I started a discussion on the LinkedIn Medical Devices Group a couple weeks ago titled “What 3 things must a medical device startup do to get funding?” The sub-text I provided was:
We work with medical device inventors, entrepreneurs, and startups. We are often asked to help our clients find funding. It still seems to be a VERY tough market for medical device startup funding. Many clients are often convinced that the most important thing they need to do is build functional prototypes. What are your thoughts?
The comments and discussion thread have been very insightful. I decided to take some of the insights provided and share in this post.
- Only building functional prototypes will result in leaving substantial sums of money on the table.
- Investors are concerned about 3 types of risk:
- Technical Risk – Does the idea work?
- Business Risk – Is the market there?
- People Risk – Does your company have the right people with the right experiences?
- The most important things medical device inventors should do are:
- Investigate the market
- Request cost estimates for design, regulatory, manufacturing, etc.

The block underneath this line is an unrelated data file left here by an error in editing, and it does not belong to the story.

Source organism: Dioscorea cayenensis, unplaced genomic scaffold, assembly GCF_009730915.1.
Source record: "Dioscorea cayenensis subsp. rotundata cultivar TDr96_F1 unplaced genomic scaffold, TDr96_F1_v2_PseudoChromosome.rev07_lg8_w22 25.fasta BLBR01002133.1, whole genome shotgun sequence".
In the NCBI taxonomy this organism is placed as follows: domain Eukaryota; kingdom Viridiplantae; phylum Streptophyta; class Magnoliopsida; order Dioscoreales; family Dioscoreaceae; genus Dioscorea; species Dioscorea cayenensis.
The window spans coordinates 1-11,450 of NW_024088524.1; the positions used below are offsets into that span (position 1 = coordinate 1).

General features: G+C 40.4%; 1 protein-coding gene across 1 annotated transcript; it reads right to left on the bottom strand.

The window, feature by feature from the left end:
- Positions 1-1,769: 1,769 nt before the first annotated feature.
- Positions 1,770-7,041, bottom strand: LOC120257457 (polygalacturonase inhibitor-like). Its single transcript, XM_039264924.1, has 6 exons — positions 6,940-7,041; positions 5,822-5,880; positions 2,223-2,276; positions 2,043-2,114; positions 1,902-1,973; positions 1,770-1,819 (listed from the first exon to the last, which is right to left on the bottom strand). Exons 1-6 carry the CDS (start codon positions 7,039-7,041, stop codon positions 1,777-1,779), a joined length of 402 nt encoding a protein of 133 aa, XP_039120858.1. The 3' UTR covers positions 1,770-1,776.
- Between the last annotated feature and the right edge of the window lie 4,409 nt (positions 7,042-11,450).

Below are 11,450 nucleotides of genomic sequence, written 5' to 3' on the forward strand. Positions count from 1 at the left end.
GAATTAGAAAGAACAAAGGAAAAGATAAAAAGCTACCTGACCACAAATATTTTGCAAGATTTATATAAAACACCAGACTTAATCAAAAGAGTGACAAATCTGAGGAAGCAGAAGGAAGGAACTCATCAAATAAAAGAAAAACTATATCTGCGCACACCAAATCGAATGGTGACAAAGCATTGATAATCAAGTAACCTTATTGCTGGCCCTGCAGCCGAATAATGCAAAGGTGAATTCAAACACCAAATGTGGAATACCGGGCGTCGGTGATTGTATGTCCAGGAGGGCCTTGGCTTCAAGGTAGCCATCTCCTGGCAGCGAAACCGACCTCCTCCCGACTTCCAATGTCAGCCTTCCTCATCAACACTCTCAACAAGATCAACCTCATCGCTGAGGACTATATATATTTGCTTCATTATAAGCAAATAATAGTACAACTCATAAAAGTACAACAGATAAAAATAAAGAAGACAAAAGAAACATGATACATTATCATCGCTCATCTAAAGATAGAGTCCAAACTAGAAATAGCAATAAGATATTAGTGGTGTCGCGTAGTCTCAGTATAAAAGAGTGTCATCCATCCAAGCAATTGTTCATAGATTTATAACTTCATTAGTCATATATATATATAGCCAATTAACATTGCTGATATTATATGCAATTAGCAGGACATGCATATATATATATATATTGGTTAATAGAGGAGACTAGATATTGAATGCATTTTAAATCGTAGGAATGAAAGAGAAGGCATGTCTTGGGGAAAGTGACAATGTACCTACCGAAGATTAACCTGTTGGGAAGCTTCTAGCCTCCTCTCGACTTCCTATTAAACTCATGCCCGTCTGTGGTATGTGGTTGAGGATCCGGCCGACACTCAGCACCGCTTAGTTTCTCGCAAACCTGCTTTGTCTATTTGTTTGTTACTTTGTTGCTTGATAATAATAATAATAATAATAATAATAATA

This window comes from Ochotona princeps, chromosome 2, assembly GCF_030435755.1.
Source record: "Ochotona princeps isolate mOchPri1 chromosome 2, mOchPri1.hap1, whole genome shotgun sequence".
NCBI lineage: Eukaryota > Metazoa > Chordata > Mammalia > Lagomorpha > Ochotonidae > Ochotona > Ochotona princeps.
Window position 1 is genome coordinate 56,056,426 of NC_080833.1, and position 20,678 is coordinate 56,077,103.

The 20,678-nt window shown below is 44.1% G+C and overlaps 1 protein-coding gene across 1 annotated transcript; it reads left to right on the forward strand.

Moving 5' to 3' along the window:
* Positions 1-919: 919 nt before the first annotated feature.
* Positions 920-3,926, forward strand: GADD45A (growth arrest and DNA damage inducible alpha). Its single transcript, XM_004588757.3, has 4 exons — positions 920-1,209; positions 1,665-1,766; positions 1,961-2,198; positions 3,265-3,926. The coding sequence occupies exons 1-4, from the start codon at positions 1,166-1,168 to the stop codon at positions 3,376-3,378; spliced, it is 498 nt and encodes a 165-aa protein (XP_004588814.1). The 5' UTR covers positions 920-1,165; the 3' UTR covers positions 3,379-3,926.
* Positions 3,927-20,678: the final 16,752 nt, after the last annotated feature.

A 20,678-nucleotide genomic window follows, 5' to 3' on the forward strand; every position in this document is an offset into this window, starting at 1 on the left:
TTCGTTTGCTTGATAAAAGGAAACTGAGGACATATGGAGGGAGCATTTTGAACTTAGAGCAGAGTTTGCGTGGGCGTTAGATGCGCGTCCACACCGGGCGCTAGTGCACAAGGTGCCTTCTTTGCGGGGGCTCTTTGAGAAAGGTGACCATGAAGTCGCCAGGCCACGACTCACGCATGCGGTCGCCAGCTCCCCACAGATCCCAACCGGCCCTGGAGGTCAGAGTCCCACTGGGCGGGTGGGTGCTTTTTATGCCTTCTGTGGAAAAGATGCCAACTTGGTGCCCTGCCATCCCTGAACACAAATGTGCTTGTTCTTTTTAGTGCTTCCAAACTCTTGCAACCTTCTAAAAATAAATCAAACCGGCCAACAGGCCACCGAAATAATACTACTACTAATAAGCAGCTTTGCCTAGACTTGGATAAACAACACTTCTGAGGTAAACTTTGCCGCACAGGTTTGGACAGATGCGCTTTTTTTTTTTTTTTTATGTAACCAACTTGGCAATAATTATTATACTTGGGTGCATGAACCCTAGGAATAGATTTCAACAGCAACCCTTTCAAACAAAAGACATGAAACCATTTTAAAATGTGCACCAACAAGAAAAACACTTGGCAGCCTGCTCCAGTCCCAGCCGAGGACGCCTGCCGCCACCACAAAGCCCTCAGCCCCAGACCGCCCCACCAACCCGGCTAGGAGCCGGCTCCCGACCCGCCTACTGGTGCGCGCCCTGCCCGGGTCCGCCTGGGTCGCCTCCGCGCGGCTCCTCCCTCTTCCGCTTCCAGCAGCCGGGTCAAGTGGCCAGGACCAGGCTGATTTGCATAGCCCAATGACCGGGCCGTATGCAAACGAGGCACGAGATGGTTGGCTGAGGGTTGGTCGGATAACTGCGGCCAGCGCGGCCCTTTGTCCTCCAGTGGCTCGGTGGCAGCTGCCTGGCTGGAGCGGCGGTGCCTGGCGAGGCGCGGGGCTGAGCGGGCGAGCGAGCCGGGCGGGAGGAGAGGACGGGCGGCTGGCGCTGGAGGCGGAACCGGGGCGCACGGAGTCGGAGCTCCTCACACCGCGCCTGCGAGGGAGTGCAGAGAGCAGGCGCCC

- Create a business plan
- Prototypes can be helpful but a well thought out plan showing where and how the device fits within the “system” is more meaningful.
- Functional prototypes are essential to gain exposure and provide a foundation for research.
- Implemented quality / regulatory system, business plan, financial and sales projections, experienced leadership, world wide distribution network, and proof of user adoption.
- 5 things suggested:
- Working prototype
- Market tests
- Business planning
- Telling a compelling story
- Answer what the device means for the hospital / end user. Why will the user be compelled to purchase the device?
- Major factors are:
- Business model
- Proof of market size
- IP ownership
- Freedom to operate
- Capital requirements & time to market
- Demonstrated ability to develop, make, market, and sell
- Substantiated exit strategy
- Answer 2 questions:
- Does it work?
- What’s the market?
- Dynamic CEO
- Define the value proposition. Answer “what’s in it for me?”
- Will users get paid to use your device?
- Can users increase productivity?
- 3 key questions to answer:
- What is your key consumer insight?
- What is your source of volume?
- What is your selling proposition?
- Proving end-users have been involved at every step along the way
- Get a cross section of views during development
- Development process should involve the end-user “decision maker”
- Determine who really buys the product
Wonderful input from so many experienced people. For me the take home is this:
Yes, a functional prototype is essential (at least at some point during development) to demonstrate your product meets user needs. But a prototype alone is not proof enough for funding. The business model must be meaningful and substantial.